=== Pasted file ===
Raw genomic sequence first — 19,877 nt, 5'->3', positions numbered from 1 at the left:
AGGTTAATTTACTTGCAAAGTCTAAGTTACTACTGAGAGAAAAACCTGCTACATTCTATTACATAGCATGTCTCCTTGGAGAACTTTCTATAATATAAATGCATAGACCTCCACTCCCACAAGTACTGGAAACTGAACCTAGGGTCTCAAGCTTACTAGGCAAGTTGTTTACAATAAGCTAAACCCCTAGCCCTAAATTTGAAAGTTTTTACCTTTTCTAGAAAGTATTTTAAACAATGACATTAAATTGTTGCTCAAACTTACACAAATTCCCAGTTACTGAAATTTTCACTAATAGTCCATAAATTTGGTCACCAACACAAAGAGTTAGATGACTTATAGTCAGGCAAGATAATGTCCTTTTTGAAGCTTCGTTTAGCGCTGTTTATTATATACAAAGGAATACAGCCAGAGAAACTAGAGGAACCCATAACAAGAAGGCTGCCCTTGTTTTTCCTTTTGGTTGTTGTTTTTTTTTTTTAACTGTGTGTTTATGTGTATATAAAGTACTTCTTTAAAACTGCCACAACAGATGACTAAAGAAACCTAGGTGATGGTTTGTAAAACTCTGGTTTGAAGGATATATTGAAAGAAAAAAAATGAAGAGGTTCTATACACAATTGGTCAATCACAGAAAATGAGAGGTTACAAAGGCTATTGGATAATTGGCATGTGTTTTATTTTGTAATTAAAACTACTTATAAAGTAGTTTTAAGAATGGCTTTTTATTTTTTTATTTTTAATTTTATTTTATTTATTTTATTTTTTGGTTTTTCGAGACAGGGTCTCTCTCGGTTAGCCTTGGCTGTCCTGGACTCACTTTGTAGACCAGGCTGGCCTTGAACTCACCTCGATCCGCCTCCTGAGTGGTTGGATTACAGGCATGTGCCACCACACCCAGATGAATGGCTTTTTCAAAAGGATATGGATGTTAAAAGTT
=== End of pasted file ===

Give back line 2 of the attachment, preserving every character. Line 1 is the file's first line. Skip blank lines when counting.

AGGTTAATTTACTTGCAAAGTCTAAGTTACTACTGAGAGAAAAACCTGCTACATTCTATTACATAGCATGTCTCCTTGGAGAACTTTCTATAATATAAATGCATAGACCTCCACTCCCACAAGTACTGGAAACTGAACCTAGGGTCTCAAGCTTACTAGGCAAGTTGTTTACAATAAGCTAAACCCCTAGCCCTAAATTTGAAAGTTTTTACCTTTTCTAGAAAGTATTTTAAACAATGACATTAAATTGTTGCTCAAACTTACACAAATTCCCAGTTACTGAAATTTTCACTAATAGTCCATAAATTTGGTCACCAACACAAAGAGTTAGATGACTTATAGTCAGGCAAGATAATGTCCTTTTTGAAGCTTCGTTTAGCGCTGTTTATTATATACAAAGGAATACAGCCAGAGAAACTAGAGGAACCCATAACAAGAAGGCTGCCCTTGTTTTTCCTTTTGGTTGTTGTTTTTTTTTTTTAACTGTGTGTTTATGTGTATATAAAGTACTTCTTTAAAACTGCCACAACAGATGACTAAAGAAACCTAGGTGATGGTTTGTAAAACTCTGGTTTGAAGGATATATTGAAAGAAAAAAAATGAAGAGGTTCTATACACAATTGGTCAATCACAGAAAATGAGAGGTTACAAAGGCTATTGGATAATTGGCATGTGTTTTATTTTGTAATTAAAACTACTTATAAAGTAGTTTTAAGAATGGCTTTTTATTTTTTTATTTTTAATTTTATTTTATTTATTTTATTTTTTGGTTTTTCGAGACAGGGTCTCTCTCGGTTAGCCTTGGCTGTCCTGGACTCACTTTGTAGACCAGGCTGGCCTTGAACTCACCTCGATCCGCCTCCTGAGTGGTTGGATTACAGGCATGTGCCACCACACCCAGATGAATGGCTTTTTCAAAAGGATATGGATGTTAAAAGTT